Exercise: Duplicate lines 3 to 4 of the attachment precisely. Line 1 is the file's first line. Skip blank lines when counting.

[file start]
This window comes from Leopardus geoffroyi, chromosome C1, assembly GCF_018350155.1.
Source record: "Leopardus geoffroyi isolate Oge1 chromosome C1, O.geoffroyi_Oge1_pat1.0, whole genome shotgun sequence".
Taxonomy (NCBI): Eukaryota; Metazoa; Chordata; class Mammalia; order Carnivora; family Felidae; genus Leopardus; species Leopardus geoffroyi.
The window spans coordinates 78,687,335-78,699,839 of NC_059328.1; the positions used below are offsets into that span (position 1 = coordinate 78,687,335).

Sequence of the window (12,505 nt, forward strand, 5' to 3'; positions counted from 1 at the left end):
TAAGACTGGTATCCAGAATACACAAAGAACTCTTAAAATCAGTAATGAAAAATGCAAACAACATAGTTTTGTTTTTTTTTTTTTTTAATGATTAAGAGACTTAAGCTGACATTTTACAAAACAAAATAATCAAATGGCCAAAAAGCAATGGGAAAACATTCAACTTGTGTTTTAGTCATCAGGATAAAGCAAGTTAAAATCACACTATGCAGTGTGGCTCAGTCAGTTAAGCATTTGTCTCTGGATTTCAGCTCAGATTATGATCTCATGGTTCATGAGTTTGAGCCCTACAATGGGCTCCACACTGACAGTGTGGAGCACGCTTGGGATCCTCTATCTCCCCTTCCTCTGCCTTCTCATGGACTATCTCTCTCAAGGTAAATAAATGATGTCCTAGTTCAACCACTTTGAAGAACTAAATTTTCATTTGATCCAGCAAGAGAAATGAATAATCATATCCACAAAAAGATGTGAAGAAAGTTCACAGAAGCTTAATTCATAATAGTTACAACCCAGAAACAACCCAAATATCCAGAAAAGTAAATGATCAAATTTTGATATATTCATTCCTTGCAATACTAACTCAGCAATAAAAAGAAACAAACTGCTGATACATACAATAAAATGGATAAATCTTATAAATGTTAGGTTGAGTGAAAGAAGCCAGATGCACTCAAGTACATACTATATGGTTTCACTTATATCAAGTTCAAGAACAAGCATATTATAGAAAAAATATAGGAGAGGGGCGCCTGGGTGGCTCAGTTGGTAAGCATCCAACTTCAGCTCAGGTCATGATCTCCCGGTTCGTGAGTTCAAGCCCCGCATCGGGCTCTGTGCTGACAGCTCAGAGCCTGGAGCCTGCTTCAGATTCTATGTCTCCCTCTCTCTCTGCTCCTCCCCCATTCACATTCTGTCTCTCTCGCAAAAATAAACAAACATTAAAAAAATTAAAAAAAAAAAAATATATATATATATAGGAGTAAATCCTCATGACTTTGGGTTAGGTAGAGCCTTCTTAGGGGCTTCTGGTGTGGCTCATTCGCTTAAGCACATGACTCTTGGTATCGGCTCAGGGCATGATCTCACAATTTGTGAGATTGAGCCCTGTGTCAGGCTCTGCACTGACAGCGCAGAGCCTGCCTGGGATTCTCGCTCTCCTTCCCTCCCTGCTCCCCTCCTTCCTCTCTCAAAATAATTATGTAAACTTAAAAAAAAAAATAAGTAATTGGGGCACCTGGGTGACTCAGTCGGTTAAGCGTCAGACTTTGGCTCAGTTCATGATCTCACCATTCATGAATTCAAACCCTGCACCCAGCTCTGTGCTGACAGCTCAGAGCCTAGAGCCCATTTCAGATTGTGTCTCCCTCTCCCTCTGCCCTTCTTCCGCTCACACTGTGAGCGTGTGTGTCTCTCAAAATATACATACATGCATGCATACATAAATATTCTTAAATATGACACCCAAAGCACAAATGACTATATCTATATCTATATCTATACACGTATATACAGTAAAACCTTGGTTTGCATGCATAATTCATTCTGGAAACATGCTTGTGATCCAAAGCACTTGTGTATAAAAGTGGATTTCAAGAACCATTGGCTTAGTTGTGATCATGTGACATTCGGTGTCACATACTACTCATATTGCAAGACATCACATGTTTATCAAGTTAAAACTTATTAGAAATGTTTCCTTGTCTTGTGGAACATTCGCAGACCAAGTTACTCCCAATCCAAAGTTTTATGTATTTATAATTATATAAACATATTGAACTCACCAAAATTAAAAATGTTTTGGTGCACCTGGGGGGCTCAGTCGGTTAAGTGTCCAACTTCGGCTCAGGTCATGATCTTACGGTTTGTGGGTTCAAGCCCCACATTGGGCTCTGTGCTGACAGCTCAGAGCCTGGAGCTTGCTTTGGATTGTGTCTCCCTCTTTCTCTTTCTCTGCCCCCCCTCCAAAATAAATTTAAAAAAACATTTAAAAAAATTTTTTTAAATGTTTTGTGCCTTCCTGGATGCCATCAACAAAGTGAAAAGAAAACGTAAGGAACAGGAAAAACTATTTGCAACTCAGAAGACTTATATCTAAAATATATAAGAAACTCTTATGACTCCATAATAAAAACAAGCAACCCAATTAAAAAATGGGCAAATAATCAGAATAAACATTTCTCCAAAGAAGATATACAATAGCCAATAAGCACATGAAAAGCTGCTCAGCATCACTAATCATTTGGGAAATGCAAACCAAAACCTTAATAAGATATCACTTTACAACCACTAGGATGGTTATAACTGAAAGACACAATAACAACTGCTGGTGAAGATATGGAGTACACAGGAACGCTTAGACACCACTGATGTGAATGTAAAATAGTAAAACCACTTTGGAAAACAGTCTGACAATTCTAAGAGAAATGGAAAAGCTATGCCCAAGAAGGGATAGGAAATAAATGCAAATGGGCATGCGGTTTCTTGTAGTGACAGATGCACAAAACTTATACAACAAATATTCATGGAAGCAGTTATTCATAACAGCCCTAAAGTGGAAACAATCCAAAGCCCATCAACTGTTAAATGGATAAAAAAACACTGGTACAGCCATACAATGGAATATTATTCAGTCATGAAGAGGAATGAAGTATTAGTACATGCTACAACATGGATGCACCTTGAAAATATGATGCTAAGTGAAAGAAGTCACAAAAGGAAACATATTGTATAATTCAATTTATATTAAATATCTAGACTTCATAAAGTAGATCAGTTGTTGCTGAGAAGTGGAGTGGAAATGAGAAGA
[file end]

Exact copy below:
Taxonomy (NCBI): Eukaryota; Metazoa; Chordata; class Mammalia; order Carnivora; family Felidae; genus Leopardus; species Leopardus geoffroyi.
The window spans coordinates 78,687,335-78,699,839 of NC_059328.1; the positions used below are offsets into that span (position 1 = coordinate 78,687,335).